Toronto pauses plans to clear encampments after COVID-19 outbreak declared at shelter hotel
Pause also follows warning by group of lawyers that eviction would lead to 'prolonged court battles'
The city of Toronto has paused its plans to clear encampments in parks next week following a COVID-19 outbreak at a shelter hotel where the city had been offering space to unhoused people.
Toronto Public Health says the city cannot make any referrals "at this time" to the shelter hotel at 45 The Esplanade because of the outbreak.
In a news release on Thursday, the city said it will not enforce its bylaws in parks on Tuesday, April 6, as it had threatened to do. It maintains, however, that encampments are unsafe.
"No enforcement action to vacate parks will occur on April 6 while the City continues to focus its efforts on offering the necessary means to keep people safe and support voluntary referrals into indoor space, including other hotel programs across the city that continue to accept referrals, as well as permanent housing options that become available," the city said in the release.
On March 19, the city posted notices under Ontario's Trespass to Property Act on tents, light poles, trees and wooden structures in parks across Toronto, saying encampment residents must remove their temporary homes from city property by April 6. The notices said activities such as camping, setting up tents and structures, lighting fires and gathering overnight, are not allowed in city parks.
In its release, however, the city now says April 6 is only a guide, not a deadline for unhoused people to dismantle their tents and wooden structures.
"The notice posted in parks in March identified a date of April 6 to guide peoples' decision making regarding offers of shelter, housing and other supports being offered. The City is continuing to make these offers and speak with residents in encampments."
Four people staying at 45 The Esplanade, formerly known as the Novotel Toronto Centre, have tested positive for the virus. The shelter hotel is part of the city's Pathway Inside program that offers indoor space to people in the city's four largest encampments: Alexandra Park, Trinity Bellwoods Park, Moss Park and Lamport Stadium. It was launched on March 16.
16 Toronto shelters now in outbreak
The outbreak declared by Toronto Public Health is one of 16 at city shelters. The city is reporting 337 positive cases of COVID-19 among staff and clients linked to these shelter outbreaks.
Susan Gibson, an encampment resident who has been living in a tent at Trinity Bellwoods Park since last summer, said she is not convinced she would be safe in a shelter. She said she is living outside because she could not afford her rent.
"I'm so relieved. I didn't know what I was going to do," Gibson said.
"I have compromised immunity. And I'm hearing about the COVID outbreaks in the shelters and the hotel shelters. I didn't want to be forced into the shelter system."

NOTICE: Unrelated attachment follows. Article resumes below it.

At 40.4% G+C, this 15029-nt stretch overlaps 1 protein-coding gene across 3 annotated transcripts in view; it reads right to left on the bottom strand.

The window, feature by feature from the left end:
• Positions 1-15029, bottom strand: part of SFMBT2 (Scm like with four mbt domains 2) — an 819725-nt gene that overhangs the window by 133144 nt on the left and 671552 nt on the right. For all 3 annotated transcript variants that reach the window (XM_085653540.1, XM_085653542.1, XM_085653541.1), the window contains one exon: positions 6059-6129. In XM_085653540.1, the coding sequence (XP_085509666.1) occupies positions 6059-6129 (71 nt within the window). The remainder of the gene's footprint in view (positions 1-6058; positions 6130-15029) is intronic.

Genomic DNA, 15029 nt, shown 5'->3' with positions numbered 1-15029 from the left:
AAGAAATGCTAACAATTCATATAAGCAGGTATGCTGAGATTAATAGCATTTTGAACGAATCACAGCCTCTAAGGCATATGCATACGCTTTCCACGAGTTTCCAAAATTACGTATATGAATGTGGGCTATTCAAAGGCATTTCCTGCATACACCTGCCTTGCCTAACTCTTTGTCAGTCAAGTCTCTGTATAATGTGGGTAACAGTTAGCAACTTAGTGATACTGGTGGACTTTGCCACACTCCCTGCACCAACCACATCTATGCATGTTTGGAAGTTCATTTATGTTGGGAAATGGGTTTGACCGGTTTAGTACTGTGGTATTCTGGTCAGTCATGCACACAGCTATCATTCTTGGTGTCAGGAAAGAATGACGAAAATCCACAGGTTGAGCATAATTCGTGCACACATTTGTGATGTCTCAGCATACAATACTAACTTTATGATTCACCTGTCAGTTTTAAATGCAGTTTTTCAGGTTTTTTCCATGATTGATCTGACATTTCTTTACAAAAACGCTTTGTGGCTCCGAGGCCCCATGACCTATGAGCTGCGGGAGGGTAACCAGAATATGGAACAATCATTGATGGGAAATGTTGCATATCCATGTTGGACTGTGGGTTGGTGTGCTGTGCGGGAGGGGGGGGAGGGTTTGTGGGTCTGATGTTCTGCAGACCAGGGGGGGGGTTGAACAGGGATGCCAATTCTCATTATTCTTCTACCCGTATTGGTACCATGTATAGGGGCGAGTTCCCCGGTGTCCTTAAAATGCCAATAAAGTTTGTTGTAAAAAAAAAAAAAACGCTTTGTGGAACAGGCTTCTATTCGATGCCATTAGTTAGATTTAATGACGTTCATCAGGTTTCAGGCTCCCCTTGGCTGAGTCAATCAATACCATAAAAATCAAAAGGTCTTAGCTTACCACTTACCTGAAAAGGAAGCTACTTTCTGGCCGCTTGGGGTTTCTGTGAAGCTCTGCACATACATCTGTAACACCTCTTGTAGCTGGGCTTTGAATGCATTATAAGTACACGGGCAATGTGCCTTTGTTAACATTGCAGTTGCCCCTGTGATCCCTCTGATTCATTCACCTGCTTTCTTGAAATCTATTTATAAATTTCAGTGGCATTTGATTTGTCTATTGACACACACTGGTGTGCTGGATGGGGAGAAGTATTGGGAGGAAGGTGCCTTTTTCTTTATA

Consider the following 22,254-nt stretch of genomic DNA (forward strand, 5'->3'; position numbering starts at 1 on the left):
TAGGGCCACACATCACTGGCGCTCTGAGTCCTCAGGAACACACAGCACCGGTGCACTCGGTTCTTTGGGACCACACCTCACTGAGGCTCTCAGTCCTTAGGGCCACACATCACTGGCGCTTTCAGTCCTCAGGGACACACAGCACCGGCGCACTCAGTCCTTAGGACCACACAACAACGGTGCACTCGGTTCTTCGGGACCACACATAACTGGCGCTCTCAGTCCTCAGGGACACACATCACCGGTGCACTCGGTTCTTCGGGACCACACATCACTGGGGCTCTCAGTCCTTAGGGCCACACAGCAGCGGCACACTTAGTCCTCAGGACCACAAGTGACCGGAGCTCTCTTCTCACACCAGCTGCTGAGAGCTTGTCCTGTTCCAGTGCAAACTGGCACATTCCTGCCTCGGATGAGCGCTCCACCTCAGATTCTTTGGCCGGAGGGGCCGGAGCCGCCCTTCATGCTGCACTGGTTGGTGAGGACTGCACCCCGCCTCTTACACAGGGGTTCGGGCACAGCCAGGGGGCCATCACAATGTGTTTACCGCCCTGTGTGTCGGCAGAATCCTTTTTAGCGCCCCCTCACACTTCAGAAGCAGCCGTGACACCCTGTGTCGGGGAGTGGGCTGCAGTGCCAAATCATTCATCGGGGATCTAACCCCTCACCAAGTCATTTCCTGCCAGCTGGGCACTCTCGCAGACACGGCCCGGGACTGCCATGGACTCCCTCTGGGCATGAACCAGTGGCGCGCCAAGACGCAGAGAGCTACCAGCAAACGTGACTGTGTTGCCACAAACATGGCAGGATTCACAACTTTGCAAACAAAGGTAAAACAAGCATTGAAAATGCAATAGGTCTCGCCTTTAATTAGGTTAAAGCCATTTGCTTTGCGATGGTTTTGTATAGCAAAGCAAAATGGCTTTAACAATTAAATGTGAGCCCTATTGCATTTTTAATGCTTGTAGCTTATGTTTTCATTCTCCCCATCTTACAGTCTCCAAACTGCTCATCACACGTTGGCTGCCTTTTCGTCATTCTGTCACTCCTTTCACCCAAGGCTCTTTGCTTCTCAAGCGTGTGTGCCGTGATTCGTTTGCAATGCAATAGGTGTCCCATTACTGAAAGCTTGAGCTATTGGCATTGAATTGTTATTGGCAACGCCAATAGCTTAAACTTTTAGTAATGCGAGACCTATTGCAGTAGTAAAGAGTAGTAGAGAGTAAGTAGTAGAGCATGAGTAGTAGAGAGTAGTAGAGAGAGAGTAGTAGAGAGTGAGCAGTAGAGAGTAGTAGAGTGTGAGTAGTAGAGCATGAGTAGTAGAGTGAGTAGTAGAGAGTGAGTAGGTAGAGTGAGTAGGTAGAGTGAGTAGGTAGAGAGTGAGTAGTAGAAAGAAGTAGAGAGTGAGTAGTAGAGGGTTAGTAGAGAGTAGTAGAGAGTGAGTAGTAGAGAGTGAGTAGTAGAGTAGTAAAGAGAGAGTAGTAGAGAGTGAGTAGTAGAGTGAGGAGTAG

According to the city, the cases at the shelter hotel are not linked to transmission at the hotel and three out of the four people who tested positive had the virus before they moved inside. All four have been transferred to a recovery site.
"The individuals were immediately transferred to a recovery site and testing of all residents in the program is occurring," the city said in the release.
Residents received a flyer, slipped under their doors, that says mass testing will happen on Friday, April 9 from 1 p.m. to 3 p.m.
More than 60 people from the four largest encampments have moved into the shelter hotel as part of the Pathway Inside program, the city said. The shelter hotel includes a private and secure room, bathroom, laundry and three meals a day.
"Encampments are not an indefinite solution to unsheltered homelessness and the health outcomes for people who stay outside are complex and serious. Individuals living outdoors are also at risk of contracting COVID-19," the city added.
Doctor says city needs to focus on 'keeping people alive'
Dr. Andrew Boozary, executive director of social medicine at the University Health Network, said the plan to clear encampments was misguided.
"We are in a deadly pandemic. The focus cannot be about evicting people who are living outside," Boozary said.
"Right now, our collective focus has to be on keeping people alive, doing all that we can on the options that are there to ensure people can be physically distant and isolate."
The pause in plans to clear encampments also comes after a group of lawyers had threatened "prolonged court battles" over the move, saying such evictions would violate the rights of unhoused people living in parks during the pandemic.
According to the lawyers, clearing encampments, forced evictions and forcing people into what they call unsafe shelters violates the Ontario Human Rights Code, international human rights law and sections of the Canadian Charter of Rights and Freedoms. Because some encampment residents are Indigenous people, the city would also be violating its treaty obligations, the lawyers said.
Mayor says he believes program to lead to housing
Mayor John Tory, for his part, said at a city hall briefing last Wednesday that he believes the Pathway Inside program is a pathway to housing for encampment residents and he defended the initial plans.
"What we have done in this case is to put together very carefully and very thoughtfully a plan to move people who are in encampments in public parks to better housing, to permanent housing. These encampments are not safe, they are not healthy and they do not belong in public parks," Tory told reporters.